In the days
of kings and queens, nobility was judged to be an innate quality
carried and passed on in blood.
MOUNTING THE DRIVE
Katrina Coble, business manager
for computer science, organizes blood drive recruiter
packets in her Sitterson Hall office. The drive is scheduled
for June 9, from 7 a.m. to 6 p.m., at the Smith Center.
To schedule a time to donate, call 96-BLOOD (962-5663)
or see www.sph.unc.edu/blood/.
Here at the University, a different kind
of tradition has emerged that some would say is far nobler:
the act of giving blood in order to sustain life.
The tradition began 16 years ago with
Ed Phillips, the director of business operations in Facilities
Services, and his assistant, Debbie Anderson.
In the beginning, sites used for the summer
blood drive were the Carolina Inn and Facility Services' buildings
on Airport Drive.
Eventually, the Smith Center was made
available to accommodate a growing number of donors, and five
years ago, a winter blood drive was started as well. In recent
years, Human Resources has earmarked funding to plan and promote
the drives and designated a paid employee to lead the effort.
But a year ago, belt-tightening measures
forced upon the University by budget cuts appeared for a time
to put the drive at risk. The staff position in Human Resources
that had coordinated this event was revamped in the spring of
2003. The responsibility for putting the blood drive together
was moved to H.E.E.L.S. for Health. Not long after, budget cuts
led to that program being abolished at that time, leaving members
of the Blood Drive Committee not knowing for sure what was going
These sudden and unanticipated circumstances
left a leadership void on the committee that everyone knew had
to be filled if a summer blood drive was going to happen.
And it was about this time that Katrina
Coble, like a knight in shining armor, hopped on her white horse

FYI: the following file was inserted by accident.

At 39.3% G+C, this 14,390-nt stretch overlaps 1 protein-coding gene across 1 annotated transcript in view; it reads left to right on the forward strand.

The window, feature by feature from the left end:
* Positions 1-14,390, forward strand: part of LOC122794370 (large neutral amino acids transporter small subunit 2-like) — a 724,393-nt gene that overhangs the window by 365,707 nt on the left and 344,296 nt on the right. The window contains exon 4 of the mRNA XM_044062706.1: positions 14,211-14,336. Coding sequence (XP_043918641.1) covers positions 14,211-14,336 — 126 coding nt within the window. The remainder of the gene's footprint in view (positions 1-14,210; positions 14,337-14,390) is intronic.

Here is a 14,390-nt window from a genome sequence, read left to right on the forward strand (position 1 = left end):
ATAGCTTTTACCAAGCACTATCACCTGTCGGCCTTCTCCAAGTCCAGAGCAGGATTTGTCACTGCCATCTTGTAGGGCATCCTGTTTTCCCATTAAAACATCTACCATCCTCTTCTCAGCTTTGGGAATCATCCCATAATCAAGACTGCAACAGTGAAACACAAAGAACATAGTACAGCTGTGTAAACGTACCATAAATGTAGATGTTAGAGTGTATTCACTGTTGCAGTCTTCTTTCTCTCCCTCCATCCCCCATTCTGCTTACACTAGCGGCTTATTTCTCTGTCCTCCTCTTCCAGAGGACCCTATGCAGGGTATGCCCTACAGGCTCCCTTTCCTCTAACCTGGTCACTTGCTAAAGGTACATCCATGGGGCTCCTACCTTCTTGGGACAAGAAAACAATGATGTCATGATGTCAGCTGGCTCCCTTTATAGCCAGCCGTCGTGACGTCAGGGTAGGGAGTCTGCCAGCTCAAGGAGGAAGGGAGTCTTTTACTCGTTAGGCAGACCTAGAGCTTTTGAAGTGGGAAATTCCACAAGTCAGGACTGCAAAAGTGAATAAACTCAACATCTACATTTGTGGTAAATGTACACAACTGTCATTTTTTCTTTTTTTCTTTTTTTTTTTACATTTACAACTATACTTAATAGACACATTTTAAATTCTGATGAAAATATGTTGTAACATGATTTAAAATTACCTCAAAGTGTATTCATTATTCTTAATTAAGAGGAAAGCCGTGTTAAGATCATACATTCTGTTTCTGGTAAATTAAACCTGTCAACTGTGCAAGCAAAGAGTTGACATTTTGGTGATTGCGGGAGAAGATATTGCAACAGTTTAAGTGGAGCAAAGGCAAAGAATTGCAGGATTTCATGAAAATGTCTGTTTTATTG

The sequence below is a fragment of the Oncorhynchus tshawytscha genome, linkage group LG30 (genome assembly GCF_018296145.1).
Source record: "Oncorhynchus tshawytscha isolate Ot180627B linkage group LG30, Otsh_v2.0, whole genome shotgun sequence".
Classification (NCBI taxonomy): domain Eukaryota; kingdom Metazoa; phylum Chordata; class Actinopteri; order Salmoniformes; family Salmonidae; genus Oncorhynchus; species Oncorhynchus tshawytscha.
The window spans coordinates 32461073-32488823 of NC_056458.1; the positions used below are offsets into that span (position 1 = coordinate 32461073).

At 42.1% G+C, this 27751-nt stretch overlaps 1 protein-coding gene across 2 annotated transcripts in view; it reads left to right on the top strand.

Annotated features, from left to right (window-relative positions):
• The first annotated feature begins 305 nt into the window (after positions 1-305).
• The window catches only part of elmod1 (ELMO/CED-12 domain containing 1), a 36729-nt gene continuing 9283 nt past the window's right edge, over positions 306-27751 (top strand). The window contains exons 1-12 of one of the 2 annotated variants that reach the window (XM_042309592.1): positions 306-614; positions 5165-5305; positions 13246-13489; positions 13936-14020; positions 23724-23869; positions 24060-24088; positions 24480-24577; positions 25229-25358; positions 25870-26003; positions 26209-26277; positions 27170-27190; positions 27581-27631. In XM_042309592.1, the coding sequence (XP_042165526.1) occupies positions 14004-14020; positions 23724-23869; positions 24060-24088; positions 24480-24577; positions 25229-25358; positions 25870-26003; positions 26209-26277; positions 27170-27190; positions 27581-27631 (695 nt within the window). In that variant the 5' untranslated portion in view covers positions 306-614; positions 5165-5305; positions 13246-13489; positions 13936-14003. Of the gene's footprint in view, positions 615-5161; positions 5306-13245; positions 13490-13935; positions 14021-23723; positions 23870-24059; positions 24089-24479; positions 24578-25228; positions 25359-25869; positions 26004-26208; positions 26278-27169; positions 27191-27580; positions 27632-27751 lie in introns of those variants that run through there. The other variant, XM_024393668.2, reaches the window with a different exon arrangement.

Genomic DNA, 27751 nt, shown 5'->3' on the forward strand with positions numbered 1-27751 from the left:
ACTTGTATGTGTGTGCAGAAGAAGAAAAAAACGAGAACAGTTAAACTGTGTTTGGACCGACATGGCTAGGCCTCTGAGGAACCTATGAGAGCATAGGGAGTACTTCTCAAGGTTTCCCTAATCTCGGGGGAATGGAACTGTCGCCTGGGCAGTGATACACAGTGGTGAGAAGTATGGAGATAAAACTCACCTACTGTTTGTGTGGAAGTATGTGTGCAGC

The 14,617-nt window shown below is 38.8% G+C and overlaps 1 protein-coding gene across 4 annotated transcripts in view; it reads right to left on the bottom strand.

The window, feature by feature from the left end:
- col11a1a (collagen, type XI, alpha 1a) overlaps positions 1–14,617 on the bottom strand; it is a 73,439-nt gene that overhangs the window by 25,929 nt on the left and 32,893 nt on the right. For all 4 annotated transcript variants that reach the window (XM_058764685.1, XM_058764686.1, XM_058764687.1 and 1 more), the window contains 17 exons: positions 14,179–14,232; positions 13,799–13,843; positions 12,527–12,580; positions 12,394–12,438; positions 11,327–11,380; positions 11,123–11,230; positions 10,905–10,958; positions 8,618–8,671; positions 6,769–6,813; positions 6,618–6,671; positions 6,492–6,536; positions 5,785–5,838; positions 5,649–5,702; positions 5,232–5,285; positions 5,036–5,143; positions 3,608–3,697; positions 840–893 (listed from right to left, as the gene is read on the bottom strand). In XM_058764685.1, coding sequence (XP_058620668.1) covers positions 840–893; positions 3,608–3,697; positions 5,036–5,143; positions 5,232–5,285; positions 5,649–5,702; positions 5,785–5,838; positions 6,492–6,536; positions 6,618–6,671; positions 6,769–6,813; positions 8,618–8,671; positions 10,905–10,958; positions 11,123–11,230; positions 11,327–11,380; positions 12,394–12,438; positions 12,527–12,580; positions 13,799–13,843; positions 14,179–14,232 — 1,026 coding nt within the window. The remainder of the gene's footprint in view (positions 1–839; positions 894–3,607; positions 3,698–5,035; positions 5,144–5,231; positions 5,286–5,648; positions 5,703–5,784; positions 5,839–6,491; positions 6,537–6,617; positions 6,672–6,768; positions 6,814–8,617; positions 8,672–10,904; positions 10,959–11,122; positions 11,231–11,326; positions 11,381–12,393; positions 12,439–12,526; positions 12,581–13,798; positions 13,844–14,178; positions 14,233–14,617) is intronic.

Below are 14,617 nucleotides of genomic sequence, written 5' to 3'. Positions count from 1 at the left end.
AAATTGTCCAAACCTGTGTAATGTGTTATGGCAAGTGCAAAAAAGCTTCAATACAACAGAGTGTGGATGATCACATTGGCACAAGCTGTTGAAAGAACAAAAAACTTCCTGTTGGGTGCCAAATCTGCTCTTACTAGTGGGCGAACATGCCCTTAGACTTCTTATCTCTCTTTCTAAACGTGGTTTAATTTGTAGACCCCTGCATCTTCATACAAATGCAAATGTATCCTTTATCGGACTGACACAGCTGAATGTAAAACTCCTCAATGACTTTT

and took charge.
Coble, the business manager for the computer science department,
can still remember the day she became committed to the cause.
It was during the blood drive kickoff
of 1993, and Anderson arrived to speak with her twin 3-year-old
girls in tow.
'Blood: A gift from the hearts of Carolina'
The 16th Annual University-wide Blood
Drive will be held June 9 from 7 a.m. to 6 p.m. at the
Dean E. Smith Center.
Organizers encourage Carolina employees
to help the drive reach its goal of 1,000 units of blood
in a single day.
The blood drive here is the largest
single-day, single-collection-site blood drive on the
East Coast. Carolina's 15 annual summer drives -- combined
with its five annual winter drives -- have produced some
17,000 units of blood that have helped to save nearly
50,000 lives in the Triangle area community.
To schedule a time to donate, call
96-BLOOD (962-5663) or go to www.sph.unc.edu/blood/.
Many departments or work units have
Blood Drive Recruiters who can provide more information
and assist you with scheduling appointments. A list of
recruiters is available on the blood drive web site.
Along with donors, the drive needs
volunteers to assist with registration, set-up, the canteen,
escorting donors to and from the donation area and parking.
You can sign up online to volunteer at www.sph.unc.edu/blood/
For more information about donor eligibility
and other questions related to giving blood, see www.sph.unc.edu/blood/.
Participation in the University-wide
Blood Drive is considered work time with advance approval
of your supervisor.
Her daughters had been born premature,
Anderson said, and needed blood in their first weeks of life
Coble couldn't help thinking about her
own 2-year-old daughter. A newborn baby needs only a cup of
blood to stay alive? What would she have felt like if her daughter
had needed that one cup and it wasn't there?
"I listened to her story, and I
concluded that the only way to be an effective blood drive recruiter
was to begin donating myself," Coble said.
"I had never thought anything about
it before, frankly I was scared to death of needles, but Debbie's
story was so moving that I felt I had to give. I had no choice."
But Coble's commitment now is driven less
by emotions than the facts that she can recite as easily as
her children's names.
"The statistics will tell you that
less than 5 percent of the U.S. population gives blood, yet
approximately 96 percent of us will need a blood product at
some point during our lifetime," she said.
People need blood for so many different
reasons it is hard to predict the whens or whys -- a reality
driven home for Coble in December of 1996 when her 80-year-old
grandfather Ira Braxton was diagnosed with sideroblastic anemia.
The family was told that he could live quite a while with the
anemia but that he would have to receive blood when his blood
count dropped too low.
Seven months after the diagnosis, doctors
discovered her grandfather also had multiple myeloma -- a form
of cancer that destroys the white blood cells that fight infection.
"Granddaddy lived 18 months after
he was diagnosed with anemia, and they were good months," Coble